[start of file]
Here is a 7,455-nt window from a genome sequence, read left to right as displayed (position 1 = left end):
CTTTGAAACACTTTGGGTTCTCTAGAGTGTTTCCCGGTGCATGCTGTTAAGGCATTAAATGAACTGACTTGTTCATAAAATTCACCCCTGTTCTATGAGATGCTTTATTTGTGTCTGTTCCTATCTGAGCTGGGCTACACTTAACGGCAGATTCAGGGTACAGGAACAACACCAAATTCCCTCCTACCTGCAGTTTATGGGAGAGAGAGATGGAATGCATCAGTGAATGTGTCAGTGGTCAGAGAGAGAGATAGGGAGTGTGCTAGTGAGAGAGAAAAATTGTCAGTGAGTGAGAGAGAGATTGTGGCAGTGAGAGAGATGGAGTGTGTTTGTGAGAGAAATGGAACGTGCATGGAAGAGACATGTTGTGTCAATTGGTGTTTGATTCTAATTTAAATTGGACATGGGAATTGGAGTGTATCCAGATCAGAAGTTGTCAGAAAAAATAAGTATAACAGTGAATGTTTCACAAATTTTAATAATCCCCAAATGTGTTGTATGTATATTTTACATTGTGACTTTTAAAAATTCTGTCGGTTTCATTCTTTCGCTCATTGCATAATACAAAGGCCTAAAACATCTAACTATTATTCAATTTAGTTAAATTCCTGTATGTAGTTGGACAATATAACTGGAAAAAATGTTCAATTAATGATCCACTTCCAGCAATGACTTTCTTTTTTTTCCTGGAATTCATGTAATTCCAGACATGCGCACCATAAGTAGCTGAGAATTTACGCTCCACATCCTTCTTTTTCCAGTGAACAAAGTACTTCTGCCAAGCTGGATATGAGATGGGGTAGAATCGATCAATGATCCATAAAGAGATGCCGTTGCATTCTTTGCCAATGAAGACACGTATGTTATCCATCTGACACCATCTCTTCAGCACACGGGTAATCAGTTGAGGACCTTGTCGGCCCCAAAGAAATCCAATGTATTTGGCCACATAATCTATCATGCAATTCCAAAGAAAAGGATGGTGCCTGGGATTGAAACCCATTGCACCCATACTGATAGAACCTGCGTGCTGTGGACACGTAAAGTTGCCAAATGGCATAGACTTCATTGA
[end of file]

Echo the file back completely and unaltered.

Here is a 7,455-nt window from a genome sequence, read left to right as displayed (position 1 = left end):
CTTTGAAACACTTTGGGTTCTCTAGAGTGTTTCCCGGTGCATGCTGTTAAGGCATTAAATGAACTGACTTGTTCATAAAATTCACCCCTGTTCTATGAGATGCTTTATTTGTGTCTGTTCCTATCTGAGCTGGGCTACACTTAACGGCAGATTCAGGGTACAGGAACAACACCAAATTCCCTCCTACCTGCAGTTTATGGGAGAGAGAGATGGAATGCATCAGTGAATGTGTCAGTGGTCAGAGAGAGAGATAGGGAGTGTGCTAGTGAGAGAGAAAAATTGTCAGTGAGTGAGAGAGAGATTGTGGCAGTGAGAGAGATGGAGTGTGTTTGTGAGAGAAATGGAACGTGCATGGAAGAGACATGTTGTGTCAATTGGTGTTTGATTCTAATTTAAATTGGACATGGGAATTGGAGTGTATCCAGATCAGAAGTTGTCAGAAAAAATAAGTATAACAGTGAATGTTTCACAAATTTTAATAATCCCCAAATGTGTTGTATGTATATTTTACATTGTGACTTTTAAAAATTCTGTCGGTTTCATTCTTTCGCTCATTGCATAATACAAAGGCCTAAAACATCTAACTATTATTCAATTTAGTTAAATTCCTGTATGTAGTTGGACAATATAACTGGAAAAAATGTTCAATTAATGATCCACTTCCAGCAATGACTTTCTTTTTTTTCCTGGAATTCATGTAATTCCAGACATGCGCACCATAAGTAGCTGAGAATTTACGCTCCACATCCTTCTTTTTCCAGTGAACAAAGTACTTCTGCCAAGCTGGATATGAGATGGGGTAGAATCGATCAATGATCCATAAAGAGATGCCGTTGCATTCTTTGCCAATGAAGACACGTATGTTATCCATCTGACACCATCTCTTCAGCACACGGGTAATCAGTTGAGGACCTTGTCGGCCCCAAAGAAATCCAATGTATTTGGCCACATAATCTATCATGCAATTCCAAAGAAAAGGATGGTGCCTGGGATTGAAACCCATTGCACCCATACTGATAGAACCTGCGTGCTGTGGACACGTAAAGTTGCCAAATGGCATAGACTTCATTGA